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    Having never been there I have to ask where people park there rigs are there just wide spots in the road to park and hike from there?
    Paul

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    Member tccak71's Avatar
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    There are a few places to park by the trailhead. There will likely be rigs there. I parked by the bridge with everyone else when I went.

    Tim

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    Member Bearclaw67's Avatar
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    Thanks Tim!
    Paul

  13. #13

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    Can someone give me just an idea of how far up we are talking about before there is even a chance to see something? Like a Mile Marker or something. All I can guess now is somewhere after the summit and before Central. I figure there will be rigs parked out on trailheads, but I am a newbie to this hunt. To know of a good long, high chances trail would be really nice.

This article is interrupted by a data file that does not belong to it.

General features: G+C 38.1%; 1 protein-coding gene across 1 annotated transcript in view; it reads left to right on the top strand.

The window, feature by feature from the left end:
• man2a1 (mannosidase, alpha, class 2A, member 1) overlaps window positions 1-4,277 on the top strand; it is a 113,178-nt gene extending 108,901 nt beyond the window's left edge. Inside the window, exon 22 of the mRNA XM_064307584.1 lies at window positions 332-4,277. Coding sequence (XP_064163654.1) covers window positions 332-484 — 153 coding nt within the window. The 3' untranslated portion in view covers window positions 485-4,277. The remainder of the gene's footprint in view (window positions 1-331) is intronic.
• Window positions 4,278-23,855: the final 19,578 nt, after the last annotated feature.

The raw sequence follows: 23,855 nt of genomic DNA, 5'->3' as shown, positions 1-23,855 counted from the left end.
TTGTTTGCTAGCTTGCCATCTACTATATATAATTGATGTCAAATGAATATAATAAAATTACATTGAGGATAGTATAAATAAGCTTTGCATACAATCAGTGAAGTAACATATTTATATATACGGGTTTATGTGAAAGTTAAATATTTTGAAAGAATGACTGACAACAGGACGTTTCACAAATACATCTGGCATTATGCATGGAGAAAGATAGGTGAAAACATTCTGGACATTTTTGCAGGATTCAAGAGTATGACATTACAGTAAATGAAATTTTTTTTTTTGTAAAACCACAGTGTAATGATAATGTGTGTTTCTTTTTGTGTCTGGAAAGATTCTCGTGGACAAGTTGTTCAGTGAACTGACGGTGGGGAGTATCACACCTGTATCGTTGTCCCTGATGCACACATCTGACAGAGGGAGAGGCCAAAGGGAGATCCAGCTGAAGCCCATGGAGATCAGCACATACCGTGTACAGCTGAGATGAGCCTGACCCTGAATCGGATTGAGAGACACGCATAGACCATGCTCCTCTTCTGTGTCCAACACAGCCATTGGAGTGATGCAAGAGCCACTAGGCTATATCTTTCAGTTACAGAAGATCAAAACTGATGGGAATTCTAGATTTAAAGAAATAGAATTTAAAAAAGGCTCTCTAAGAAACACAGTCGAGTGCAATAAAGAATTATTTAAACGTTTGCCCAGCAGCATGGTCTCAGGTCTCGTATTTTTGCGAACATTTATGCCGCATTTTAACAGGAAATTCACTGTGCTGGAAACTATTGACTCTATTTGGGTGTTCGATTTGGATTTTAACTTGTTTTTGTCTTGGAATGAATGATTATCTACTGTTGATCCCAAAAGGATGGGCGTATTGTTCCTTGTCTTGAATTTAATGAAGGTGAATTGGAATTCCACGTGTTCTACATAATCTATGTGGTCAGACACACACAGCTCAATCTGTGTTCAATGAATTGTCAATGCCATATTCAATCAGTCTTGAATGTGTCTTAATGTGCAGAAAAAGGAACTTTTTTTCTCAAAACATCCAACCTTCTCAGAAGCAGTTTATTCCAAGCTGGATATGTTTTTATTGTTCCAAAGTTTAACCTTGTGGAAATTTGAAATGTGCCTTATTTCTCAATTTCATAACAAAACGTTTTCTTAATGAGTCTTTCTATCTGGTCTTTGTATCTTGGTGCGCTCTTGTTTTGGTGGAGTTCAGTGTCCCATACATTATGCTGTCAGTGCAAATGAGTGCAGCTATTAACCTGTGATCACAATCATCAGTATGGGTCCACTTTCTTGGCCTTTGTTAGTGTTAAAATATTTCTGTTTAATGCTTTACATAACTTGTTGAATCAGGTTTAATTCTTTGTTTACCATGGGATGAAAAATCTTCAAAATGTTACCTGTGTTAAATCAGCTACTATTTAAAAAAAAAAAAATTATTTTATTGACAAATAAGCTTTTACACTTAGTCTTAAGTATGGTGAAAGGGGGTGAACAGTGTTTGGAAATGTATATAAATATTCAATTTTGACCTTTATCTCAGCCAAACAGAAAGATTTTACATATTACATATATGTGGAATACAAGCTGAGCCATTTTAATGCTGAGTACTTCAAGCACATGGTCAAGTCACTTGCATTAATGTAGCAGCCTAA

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    Member Vince's Avatar
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    you'll know... everyone else will be there.
    "If you are on a continuous search to be offended, you will always find what you are looking for; even when it isn't there."

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    Vince is right. You'll see a lot of rigs just before the Chicken bridge. You probably won't see anything before that.

  16. #16

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    Well that is good to know. Thanks for the advice. I've learned that relying on the 40 mile hotline is wishy washy at best. They narrowed it down to "evenly spread throughout the centers of the zones." Wow.....thanks guys